Monday, February 26, 2018

K-12 School Years: The Opportune Time to Learn Digital Balance

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When speaking with parents I have often emphasized the need for kids to learn to use technology and manage distractions during their K-12 years before they leave home as independent adults. The alternative--holding back the use of technology without parents and teachers present as guides and mentors--ultimately will hurt youth and ill prepare them for their future. I know that for some, banning the use of technology that could be a source of distraction so you don't have to deal with it seems like an easier option up front. However, the effects of doing so are worse in the long term. Basically you are robbing the student of years of experience and opportunity to practice how to use technology and balance its role in their lives.

I have read news stories of college students who spend their time on social media during class because they don’t know how to balance and focus their time and attention. Prevented from using it in their K-12 years, either through bans or lack of access, they head out into the "real world" on their own unexperienced and unprepared for managing their time, distraction, entertainment and personal use of technology in the workplace or higher education. Recently a colleague with a college aged daughter relayed a story about her classmates watching Netflix during lectures. His daughter realized that these students are literally paying hundreds of dollars per class to sit and watch Netflix episodes.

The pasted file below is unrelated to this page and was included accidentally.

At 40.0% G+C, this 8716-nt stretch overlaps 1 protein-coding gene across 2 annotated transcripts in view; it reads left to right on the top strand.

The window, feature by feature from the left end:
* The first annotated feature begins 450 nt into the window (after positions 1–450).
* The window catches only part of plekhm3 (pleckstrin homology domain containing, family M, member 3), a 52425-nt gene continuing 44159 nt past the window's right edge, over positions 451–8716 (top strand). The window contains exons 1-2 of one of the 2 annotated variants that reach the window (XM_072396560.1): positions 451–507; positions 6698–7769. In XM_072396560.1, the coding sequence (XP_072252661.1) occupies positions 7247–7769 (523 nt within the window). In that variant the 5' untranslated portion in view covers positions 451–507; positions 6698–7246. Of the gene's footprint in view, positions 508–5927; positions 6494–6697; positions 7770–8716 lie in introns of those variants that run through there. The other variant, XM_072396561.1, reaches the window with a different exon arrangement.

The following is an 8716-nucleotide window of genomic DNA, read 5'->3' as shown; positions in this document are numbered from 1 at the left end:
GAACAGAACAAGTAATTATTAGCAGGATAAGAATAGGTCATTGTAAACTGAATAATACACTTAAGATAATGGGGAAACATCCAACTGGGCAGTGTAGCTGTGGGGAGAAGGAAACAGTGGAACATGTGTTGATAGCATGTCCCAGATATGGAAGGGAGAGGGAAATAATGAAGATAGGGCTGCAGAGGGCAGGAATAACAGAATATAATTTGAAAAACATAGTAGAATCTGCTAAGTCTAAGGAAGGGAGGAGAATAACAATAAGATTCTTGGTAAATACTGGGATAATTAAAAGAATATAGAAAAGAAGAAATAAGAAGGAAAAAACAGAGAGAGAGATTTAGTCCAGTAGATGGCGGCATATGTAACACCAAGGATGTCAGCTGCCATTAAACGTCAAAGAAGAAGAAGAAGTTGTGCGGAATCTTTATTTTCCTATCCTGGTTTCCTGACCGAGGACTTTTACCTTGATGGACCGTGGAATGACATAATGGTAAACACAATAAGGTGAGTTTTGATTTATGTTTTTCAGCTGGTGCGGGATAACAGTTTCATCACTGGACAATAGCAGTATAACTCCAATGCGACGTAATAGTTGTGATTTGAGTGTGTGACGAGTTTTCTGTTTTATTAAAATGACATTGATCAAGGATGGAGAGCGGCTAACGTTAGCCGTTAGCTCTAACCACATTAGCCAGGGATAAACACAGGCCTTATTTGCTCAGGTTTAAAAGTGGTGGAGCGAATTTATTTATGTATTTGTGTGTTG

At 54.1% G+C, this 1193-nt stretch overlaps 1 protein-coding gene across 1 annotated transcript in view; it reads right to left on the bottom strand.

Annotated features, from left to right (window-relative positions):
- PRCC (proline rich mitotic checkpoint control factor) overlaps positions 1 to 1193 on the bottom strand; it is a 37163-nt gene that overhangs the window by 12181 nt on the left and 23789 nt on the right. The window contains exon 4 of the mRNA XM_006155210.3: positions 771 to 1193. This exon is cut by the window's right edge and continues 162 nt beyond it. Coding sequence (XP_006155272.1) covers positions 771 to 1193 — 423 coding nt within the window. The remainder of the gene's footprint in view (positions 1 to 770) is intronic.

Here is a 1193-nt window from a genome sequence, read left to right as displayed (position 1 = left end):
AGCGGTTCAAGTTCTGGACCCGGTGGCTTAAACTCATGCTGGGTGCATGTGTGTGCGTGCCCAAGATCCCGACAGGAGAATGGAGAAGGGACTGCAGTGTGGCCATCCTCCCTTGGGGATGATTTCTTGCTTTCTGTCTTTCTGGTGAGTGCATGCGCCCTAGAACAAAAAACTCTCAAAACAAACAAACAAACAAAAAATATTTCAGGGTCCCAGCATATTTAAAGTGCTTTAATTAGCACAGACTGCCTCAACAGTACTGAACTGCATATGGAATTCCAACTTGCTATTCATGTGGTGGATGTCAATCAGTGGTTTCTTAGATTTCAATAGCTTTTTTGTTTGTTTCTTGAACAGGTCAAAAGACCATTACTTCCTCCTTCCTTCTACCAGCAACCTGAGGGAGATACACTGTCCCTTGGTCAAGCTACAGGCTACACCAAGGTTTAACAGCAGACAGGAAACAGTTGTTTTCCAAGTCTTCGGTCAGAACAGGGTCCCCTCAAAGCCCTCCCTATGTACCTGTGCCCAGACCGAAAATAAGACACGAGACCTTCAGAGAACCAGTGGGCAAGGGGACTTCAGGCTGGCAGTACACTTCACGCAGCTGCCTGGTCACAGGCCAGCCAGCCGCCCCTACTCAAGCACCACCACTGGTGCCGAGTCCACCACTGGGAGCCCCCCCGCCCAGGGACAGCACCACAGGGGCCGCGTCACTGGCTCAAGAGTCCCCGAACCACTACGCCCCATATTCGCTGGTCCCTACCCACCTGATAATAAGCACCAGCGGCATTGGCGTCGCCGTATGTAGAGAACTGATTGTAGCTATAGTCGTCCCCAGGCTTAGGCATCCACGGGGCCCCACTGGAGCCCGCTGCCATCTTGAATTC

For today’s students as well as adults, this also means balancing distractions that come with access to technology available on pretty much any device used. The lines between use of technology for work and play for adults, or school and play for kids are ever more blurred. Texting, Snapchat, Instagram, video games, and more can be seen simultaneously while trying to focus on work or school. Learning to balance this is essential for success as an adult, but necessary to learn well before then.

Recently when speaking with a parent he mentioned that learning this balance should all come before high school, since high school is the time where grades are official and count on a student's transcript. As early as freshman year, grades can determine one’s future opportunities. Grades prior to that for the most part don’t really have such an effect, so it is a better time to make mistakes that might result in a poor grade. With this in mind, the elementary and middle school years are therefore the opportune times to work on mastering the skills needed to focus on tasks and set aside disruptions to have them in place for high school and beyond. I’d rather have my own children learn this as they are forming their study habits and learning to manage their smartphone and technology access with adult guidance than graduate without these important skills.

In the past I’ve written about the benefits of a gradual release for kids when it comes to using technology. Learn more about the best time to get a smartphone, when to start social media, help kids prevent FOMO (Fear of Missing Out), prevent distractions, be a digital mentor and more below: 

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